Prevention of extremism
This project explored efforts to prevent radicalization and violent extremism, particularly measures against jihadism.
After 2010, the prevention of radicalization and violent extremism emerged in Norway as a new field of policy and policing. Global jihadism played a key role in it, and the Muslim population and religious communities have contributed to numerous initiatives. The type of prevention of extremism that is most common and effective, however, is informal and takes place in private settings, among friends and family.
We conducted 90 qualitative interviews with young Muslims in Norway. Parts of these interviews related to their knowledge and experience of measures to prevent radicalization and violent extremism. A small number of interviewees were also approached because of their former involvement with extremist milieus. We also drew on interviews with people involved in radicalization prevention and observed trials of people accused of political and religious extremism.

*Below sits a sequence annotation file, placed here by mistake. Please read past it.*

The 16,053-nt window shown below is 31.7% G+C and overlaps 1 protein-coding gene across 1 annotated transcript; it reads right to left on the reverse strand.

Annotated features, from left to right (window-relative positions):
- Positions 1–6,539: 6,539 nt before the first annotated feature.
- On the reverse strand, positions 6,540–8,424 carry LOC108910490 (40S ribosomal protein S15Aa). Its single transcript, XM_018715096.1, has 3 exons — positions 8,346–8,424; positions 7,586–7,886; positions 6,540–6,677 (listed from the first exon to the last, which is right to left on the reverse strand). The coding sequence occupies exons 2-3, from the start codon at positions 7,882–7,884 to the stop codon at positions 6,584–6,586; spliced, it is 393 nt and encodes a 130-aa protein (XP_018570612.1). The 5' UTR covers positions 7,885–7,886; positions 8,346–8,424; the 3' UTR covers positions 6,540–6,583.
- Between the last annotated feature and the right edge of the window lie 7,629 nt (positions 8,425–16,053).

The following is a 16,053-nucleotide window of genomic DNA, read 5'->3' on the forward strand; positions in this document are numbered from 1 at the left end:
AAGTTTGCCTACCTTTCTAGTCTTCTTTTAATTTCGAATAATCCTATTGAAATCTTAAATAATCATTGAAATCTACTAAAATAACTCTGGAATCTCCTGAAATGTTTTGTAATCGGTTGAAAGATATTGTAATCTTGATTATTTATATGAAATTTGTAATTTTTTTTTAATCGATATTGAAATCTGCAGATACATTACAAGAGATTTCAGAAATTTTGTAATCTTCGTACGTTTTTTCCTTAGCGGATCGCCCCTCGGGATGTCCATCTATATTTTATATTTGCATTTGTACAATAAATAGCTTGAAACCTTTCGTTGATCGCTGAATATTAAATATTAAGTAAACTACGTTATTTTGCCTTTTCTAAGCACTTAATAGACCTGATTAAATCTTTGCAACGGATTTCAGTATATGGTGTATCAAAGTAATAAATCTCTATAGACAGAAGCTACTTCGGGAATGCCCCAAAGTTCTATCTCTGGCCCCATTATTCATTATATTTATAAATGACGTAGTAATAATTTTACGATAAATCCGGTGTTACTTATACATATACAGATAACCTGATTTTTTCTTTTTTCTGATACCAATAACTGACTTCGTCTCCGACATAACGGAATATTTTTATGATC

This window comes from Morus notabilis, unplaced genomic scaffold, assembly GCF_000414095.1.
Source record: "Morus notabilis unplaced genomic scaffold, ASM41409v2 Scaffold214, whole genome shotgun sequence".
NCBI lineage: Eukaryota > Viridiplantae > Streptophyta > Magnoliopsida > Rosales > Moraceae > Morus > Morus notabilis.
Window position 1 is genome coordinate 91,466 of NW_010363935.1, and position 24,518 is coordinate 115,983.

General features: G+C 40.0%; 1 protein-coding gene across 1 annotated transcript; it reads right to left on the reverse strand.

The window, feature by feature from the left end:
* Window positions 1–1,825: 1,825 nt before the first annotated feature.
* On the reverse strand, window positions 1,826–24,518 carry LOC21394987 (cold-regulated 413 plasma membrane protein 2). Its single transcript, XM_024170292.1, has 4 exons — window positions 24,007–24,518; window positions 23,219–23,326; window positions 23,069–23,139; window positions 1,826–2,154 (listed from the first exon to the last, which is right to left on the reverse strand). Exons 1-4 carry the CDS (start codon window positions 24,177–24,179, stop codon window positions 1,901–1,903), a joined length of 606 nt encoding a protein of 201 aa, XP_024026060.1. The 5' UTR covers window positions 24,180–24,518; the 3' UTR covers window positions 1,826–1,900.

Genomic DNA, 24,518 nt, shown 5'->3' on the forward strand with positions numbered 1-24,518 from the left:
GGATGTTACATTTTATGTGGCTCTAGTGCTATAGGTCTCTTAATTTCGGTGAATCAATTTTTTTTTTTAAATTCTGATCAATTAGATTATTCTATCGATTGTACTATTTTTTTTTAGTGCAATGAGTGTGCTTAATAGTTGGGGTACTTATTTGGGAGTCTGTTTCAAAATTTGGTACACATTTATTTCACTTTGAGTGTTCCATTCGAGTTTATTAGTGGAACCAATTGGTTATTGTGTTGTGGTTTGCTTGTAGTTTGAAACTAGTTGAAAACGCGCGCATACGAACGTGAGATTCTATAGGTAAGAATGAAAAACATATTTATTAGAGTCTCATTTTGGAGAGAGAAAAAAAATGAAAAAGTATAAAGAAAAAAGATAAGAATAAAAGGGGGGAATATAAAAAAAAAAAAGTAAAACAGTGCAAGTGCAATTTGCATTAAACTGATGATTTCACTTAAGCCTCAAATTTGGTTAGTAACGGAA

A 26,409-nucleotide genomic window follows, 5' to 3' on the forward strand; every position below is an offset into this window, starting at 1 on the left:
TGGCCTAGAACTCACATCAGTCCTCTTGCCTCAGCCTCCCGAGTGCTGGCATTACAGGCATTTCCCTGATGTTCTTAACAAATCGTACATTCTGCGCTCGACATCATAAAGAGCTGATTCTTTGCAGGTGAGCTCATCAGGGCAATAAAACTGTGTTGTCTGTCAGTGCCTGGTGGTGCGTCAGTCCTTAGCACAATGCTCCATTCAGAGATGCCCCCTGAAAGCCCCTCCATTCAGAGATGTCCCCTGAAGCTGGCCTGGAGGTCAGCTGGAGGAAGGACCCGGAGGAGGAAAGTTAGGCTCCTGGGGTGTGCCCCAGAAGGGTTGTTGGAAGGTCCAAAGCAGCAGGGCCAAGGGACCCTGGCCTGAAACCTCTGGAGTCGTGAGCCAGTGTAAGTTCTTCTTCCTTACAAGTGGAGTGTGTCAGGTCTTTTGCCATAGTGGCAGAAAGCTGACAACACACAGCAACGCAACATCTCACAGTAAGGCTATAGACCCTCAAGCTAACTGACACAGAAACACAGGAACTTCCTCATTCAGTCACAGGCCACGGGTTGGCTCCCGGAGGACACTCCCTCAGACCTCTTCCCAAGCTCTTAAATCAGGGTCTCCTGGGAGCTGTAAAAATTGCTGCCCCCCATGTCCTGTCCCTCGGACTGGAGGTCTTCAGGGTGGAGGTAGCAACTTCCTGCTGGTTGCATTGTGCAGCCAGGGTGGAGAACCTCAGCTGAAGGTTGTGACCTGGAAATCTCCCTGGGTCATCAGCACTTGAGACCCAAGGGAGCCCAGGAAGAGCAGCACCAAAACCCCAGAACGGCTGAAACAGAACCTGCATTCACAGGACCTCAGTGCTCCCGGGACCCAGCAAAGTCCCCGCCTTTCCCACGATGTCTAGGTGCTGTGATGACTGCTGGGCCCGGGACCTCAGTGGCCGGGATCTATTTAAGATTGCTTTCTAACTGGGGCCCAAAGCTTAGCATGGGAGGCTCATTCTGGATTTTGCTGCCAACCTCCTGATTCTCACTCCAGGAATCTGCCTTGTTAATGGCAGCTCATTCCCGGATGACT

We show how and why jihadist individuals and groups in Norway have been impacted by and been the primary target of efforts to counter violent extremism. We have examined practitioners’ experiences, the measures they employ, and the implications of such counter-radicalization work. The project highlights the important role that young Muslims and their families play in “everyday” efforts to combat political and religious radicalization.
- The causes, contents and consequences of repression: A framework for analyzing protest control in the counter-extremism era
- Resisting violent extremism through pro-social resilience: The case of Norway
- Key dilemmas in the prevention of radicalization and violent extremism
Contact us for papers that are unpublished or behind a paywall.